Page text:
And its importance to the show is noteworthy: it was the dress rehersal for the early Perwee years, and it works pretty well.  It’s always a delight to see Lethbridge-Stewart (only a Colonel here), thanks to Nicholas Courtney’s always wonderful performances.  UNIT is fairly well-served in its first real appearance, and it’s obvious even here why Courtney became one of the regulars in the ‘70s.   
And look!  Sergeant, er... Corporal Benton!

A great yarn, all in all.

* * * ½

·        I like the scene where Zoe kills computer with uncalculatable problems.  It’s a good variation on an idea that’s become a joke.
·        The music is strange.  It was written by Don Harper instead of series regular Dudley Simpson.  For a while, it’s good if a bit bizarre, coming off as a clever, eclectic way of approaching the series.  Unfortunately, while Harper’s music is fine during quiet suspense scenes, it’s poor during action, and ruins several key moments.
·        There’s a great little moment foreshadowing the Seventh Doctor: the Doctor here seems to know (or at least strongly suspect) exactly what’s going on pretty early, but refuses to tell his companions.  Later, when he tells Zoe, she says, “That’s what you suspected, isn’t it?”  The Doctor sort of avoids her gaze, and the scene moves on.  Obviously, it isn’t to the same extreme, since Ace eventually started getting outright furious at Seven’s constant manipulations of everyone, including her.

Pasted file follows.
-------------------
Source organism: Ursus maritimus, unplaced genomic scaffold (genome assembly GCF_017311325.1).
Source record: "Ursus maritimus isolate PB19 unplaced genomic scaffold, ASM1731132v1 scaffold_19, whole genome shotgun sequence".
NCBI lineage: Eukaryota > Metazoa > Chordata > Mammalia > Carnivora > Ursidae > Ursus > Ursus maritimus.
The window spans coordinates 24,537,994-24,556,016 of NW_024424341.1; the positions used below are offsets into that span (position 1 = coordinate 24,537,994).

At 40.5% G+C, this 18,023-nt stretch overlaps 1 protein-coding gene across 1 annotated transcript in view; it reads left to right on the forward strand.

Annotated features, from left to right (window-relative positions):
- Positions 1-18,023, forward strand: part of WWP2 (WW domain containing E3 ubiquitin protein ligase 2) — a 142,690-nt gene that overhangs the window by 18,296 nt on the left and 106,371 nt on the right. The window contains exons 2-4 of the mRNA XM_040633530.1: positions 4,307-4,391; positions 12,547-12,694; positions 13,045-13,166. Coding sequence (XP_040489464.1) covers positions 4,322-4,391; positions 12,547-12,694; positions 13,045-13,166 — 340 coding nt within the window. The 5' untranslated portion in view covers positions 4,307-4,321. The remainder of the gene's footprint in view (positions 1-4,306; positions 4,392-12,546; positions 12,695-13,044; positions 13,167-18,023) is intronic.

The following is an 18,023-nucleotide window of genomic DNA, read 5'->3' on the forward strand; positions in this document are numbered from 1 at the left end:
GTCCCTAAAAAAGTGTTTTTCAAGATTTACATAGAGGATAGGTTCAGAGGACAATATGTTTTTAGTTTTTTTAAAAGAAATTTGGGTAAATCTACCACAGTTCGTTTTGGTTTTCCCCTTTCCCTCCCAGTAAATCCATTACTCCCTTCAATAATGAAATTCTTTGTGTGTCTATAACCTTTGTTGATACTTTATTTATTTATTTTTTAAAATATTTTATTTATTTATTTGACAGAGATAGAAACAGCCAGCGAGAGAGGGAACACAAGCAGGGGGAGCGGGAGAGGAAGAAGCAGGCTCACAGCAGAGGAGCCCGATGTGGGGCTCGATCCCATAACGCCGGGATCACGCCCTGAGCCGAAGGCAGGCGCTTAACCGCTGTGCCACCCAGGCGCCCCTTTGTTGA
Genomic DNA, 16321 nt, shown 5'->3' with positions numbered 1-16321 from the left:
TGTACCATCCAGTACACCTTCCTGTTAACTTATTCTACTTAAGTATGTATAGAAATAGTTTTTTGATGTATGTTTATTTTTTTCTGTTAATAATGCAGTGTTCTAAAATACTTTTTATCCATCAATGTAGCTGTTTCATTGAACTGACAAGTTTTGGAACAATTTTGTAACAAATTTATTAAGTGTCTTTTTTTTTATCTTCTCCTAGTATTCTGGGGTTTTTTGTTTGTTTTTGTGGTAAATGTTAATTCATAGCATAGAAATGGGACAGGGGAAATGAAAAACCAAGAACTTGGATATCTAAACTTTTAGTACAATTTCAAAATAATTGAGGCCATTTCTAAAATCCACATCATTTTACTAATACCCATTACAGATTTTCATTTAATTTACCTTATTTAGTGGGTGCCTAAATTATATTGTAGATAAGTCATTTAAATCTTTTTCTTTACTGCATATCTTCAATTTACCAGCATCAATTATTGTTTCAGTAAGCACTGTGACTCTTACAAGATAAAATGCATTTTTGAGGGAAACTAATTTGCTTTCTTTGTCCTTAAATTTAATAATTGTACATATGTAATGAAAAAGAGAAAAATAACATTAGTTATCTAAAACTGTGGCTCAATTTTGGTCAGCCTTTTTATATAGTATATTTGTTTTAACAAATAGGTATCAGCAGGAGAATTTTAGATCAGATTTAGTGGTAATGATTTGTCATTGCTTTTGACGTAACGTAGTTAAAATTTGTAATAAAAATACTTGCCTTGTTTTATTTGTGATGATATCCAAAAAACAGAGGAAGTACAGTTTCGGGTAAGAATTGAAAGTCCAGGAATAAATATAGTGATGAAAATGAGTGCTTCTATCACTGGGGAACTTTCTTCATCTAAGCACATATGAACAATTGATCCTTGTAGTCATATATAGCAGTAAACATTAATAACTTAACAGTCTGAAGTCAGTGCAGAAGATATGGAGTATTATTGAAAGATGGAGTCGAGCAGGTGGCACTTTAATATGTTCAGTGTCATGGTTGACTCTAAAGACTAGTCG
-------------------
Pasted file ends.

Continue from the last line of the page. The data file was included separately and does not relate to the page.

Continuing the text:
·        I praised Stoney very highly up there, and I’d like to emphasize how much his skilled, intriguing, and nicely restrained performance adds to the story.  But there is a moment in Episode 5 when he goes way, way over the top, and it doesn’t work at all.
This may just be the funniest moment in the story.
 ·        Love this dialogue between Isobel and the Brig:
ISOBEL: All I need is my cameras from the house and I’m all set.
BRIGADIER: Well, now, wait a minute.  This is hardly a job for you.
ISOBEL: Whyever not?
BRIGADIER: Well, uh, you’re a young woman.  This is a job for my men.
ISOBEL: Of all the bigoted, antifeminist, cretinous remarks!
BRIGADIER: This is no job for a girl like you, that’s final!
ISOBEL: Why, you… you… you Man!
·        Many of the ‘60s episodes are missing due to the BBC’s policy of wiping tapes for re-use in the ‘70s, apparently never thinking that people might want to watch them again.  Fortunately, fans recorded the audio of every missing episode during the original transmissions, so we have the sound from every missing episode.  For The Invasion, the missing episodes (1 & 4) were recreated for the DVD with flash animation, and for the most part, it works pretty well.
The Doctor, Jamie, and Bad Guy in cartoon form.

They generally do a nice job of following the filming styles of the series while occasionally taking advantage of the medium to do shots they never could have had the time or money for in the actual filming.

It doesn’t work as well in the scene following the above, unfortunately; bad guys shooting machine guns at the roof the good guys are standing on should be exciting and dynamic, but it feels like they ran out of time before this scene.  Ah well; most of it works beautifully.
·        Amongst its other special features, the DVD has the filmed narrations from Nicholas Courtney covering the missing material in episodes 1 & 4 created for the 1993 VHS release.  This is a nice addition anyway, but I smiled when I saw in the credits that John Nathan-Turner wrote and produced the linking material.  It’s always nice to remember that for all the mistakes JNT made producing the show (and he made some doozies), he really, truly cared about Doctor Who and did many things right.  Here, even years after the show was cancelled, he was still pouring his time and effort into a show that had practically become his life for over a decade.

No comments:

Post a Comment